It goes too far to describe all possible research possibilities, see section 5.1 for some examples. To get a good impression of research, see the HSN yearly report, especially the list of publications.
LINKS offers a family network by way of pedigrees and families. Because the HSN is based on birth certificates the HSN-sample suits perfectly in this LINKS family network. The combination with LINKS will extend the HSN -dataset in several ways (between brackets the numbers, referring to the list of milestones and persons involved in section 6).
- HSN Zeeland is checked on completeness of information on relatives present in the household, especially children that died soon after birth. This means that the HSN will be enlarged with relatives which were never registered in the population registers, especially in the early years of the population register till 1870. [1,3,10]
- The information from LINKS will also be used for the establishment of the relationships between household members which are not recorded in the population registers from the period 1850-1862[1,3,10].
- More in general the LINKS data will help to find and solve all kind of inconsistencies that are still in the Zeeland dataset. [2, 5, 15]This is especially relevant for those municipalities that lost their population registers as a consequence of water or fire (a.o. the registers of Middelburg, 1850-1900, 1850-1940) . A report on completeness of the Zeeland dataset will be an important target and welcomed by the research community 
- The Life Courses dataset of the HSN is extended with the stillbirths. This kind of births are not included in the population register or in the birth certificates but in the death certificates. Stillbirths are important in the study of fertility and the inclusion of these data will make the HSN-database even more unique than it already is. [3,10]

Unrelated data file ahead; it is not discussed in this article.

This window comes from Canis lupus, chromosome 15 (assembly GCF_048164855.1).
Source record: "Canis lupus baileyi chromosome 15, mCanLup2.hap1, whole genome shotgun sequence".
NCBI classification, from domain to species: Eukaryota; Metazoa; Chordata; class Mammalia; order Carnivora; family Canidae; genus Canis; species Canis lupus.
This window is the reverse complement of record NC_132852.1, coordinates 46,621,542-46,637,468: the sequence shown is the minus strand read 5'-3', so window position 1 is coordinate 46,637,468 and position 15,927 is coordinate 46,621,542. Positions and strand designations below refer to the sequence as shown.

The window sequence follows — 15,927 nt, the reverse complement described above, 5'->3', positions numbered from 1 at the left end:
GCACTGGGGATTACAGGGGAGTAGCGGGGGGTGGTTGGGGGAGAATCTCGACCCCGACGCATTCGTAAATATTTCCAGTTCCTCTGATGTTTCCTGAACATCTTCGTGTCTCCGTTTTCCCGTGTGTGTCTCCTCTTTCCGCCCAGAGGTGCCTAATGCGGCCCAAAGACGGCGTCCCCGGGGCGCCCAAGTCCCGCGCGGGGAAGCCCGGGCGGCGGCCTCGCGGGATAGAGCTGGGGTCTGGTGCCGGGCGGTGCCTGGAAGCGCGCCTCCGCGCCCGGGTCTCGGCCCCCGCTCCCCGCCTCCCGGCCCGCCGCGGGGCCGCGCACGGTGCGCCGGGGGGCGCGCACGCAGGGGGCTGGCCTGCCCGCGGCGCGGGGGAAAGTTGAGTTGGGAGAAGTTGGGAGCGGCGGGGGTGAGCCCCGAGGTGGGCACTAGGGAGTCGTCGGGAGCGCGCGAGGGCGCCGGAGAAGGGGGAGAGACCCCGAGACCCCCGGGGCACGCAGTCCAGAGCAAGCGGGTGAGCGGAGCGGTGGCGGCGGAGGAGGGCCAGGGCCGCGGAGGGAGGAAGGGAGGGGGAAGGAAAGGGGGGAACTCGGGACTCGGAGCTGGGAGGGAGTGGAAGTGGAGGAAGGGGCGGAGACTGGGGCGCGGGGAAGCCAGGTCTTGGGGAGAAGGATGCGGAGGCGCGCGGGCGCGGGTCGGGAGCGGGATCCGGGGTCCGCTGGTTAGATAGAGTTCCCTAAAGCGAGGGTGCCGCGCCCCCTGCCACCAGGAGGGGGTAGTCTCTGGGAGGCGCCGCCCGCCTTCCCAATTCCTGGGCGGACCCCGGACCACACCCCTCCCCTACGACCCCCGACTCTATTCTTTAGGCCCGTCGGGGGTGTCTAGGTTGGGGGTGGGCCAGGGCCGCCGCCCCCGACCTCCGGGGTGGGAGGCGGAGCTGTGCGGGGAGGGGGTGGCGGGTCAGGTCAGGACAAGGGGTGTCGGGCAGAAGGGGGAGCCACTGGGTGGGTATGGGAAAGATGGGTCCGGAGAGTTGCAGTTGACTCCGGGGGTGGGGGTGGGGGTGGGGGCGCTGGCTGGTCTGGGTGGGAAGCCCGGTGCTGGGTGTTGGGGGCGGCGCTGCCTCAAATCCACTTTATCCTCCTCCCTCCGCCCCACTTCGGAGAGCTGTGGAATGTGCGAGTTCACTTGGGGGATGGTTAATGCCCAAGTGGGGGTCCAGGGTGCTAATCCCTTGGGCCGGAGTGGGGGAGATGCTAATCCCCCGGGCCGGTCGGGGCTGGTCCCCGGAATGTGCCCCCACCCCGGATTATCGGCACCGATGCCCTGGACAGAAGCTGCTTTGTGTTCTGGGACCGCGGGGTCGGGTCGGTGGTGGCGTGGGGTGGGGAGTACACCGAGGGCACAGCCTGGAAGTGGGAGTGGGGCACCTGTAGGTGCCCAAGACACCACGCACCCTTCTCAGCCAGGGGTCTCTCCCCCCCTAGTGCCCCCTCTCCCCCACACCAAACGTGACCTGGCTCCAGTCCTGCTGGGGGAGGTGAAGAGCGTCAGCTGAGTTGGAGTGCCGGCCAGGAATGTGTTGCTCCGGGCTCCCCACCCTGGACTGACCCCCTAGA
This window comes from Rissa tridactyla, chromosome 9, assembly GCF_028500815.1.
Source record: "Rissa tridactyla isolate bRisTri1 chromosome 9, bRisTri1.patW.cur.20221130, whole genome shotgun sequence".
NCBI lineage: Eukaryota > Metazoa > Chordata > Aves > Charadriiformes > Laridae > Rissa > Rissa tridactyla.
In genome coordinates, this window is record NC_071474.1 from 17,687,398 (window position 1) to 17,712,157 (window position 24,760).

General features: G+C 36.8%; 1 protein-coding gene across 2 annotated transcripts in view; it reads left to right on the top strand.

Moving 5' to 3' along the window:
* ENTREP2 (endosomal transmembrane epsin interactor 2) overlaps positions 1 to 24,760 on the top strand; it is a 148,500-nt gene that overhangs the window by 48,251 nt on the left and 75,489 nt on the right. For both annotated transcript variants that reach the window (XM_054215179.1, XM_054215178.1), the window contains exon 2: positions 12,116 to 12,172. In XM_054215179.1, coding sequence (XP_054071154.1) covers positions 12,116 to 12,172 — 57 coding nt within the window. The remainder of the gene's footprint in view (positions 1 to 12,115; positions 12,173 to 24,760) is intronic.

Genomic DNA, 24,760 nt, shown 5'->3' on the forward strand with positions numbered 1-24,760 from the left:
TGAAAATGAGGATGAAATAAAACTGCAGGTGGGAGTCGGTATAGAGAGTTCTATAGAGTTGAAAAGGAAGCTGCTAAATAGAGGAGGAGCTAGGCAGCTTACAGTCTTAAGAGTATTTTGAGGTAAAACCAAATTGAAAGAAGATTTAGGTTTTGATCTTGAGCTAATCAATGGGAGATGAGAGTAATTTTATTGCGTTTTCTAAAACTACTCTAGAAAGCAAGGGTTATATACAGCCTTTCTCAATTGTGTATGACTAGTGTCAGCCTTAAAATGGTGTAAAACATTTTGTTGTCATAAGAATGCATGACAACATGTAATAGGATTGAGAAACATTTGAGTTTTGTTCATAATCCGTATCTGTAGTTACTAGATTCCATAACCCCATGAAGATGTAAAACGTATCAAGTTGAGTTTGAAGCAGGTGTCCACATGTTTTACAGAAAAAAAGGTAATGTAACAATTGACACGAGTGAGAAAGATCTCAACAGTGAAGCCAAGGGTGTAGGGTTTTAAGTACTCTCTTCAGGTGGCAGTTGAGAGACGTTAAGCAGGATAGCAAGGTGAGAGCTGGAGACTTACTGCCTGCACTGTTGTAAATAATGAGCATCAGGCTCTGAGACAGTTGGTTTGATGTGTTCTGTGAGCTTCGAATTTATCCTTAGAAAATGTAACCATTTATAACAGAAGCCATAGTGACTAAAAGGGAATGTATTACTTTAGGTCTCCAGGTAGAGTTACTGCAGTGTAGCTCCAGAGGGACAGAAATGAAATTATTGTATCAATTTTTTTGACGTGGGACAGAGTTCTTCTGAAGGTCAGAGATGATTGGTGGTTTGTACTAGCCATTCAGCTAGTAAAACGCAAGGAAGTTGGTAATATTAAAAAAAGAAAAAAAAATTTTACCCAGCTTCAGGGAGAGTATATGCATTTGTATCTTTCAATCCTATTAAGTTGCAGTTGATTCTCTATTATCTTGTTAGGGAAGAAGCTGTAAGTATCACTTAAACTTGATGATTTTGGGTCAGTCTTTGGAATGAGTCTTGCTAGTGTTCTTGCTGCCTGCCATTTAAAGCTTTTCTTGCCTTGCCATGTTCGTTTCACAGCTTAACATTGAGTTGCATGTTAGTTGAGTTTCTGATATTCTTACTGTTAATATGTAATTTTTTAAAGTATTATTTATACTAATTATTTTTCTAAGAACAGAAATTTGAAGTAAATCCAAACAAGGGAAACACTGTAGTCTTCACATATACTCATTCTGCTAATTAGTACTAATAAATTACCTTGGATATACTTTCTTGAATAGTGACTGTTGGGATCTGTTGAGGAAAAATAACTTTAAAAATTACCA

- The HSN is extended with (excerpts of) marriage certificates of all nearby relatives (parents, siblings and children) married between 1812 and 1932. From these persons we will have the place of births, the date of marriage, place of marriage, the birth year, civil status and for about 90% of the persons in question the occupational title, within the time frame 1812-1932, also for areas outside Zeeland. 
- The structure of the new datasets will be demonstrated by way of an automatic power point demonstration, to be started from the website of the HSN [6,7,8].
- The LINKS dataset still lacks a lot of birth certificates (only three provinces under which Zeeland are complete). Since death certificates are much better presented, it is worth full to test the alternative use of death certificates for the goals formulated in 1) 
- Accompanying internal documentation [1,5,9]
- User documentation [4,11] describing the datasets [3, 10, 15]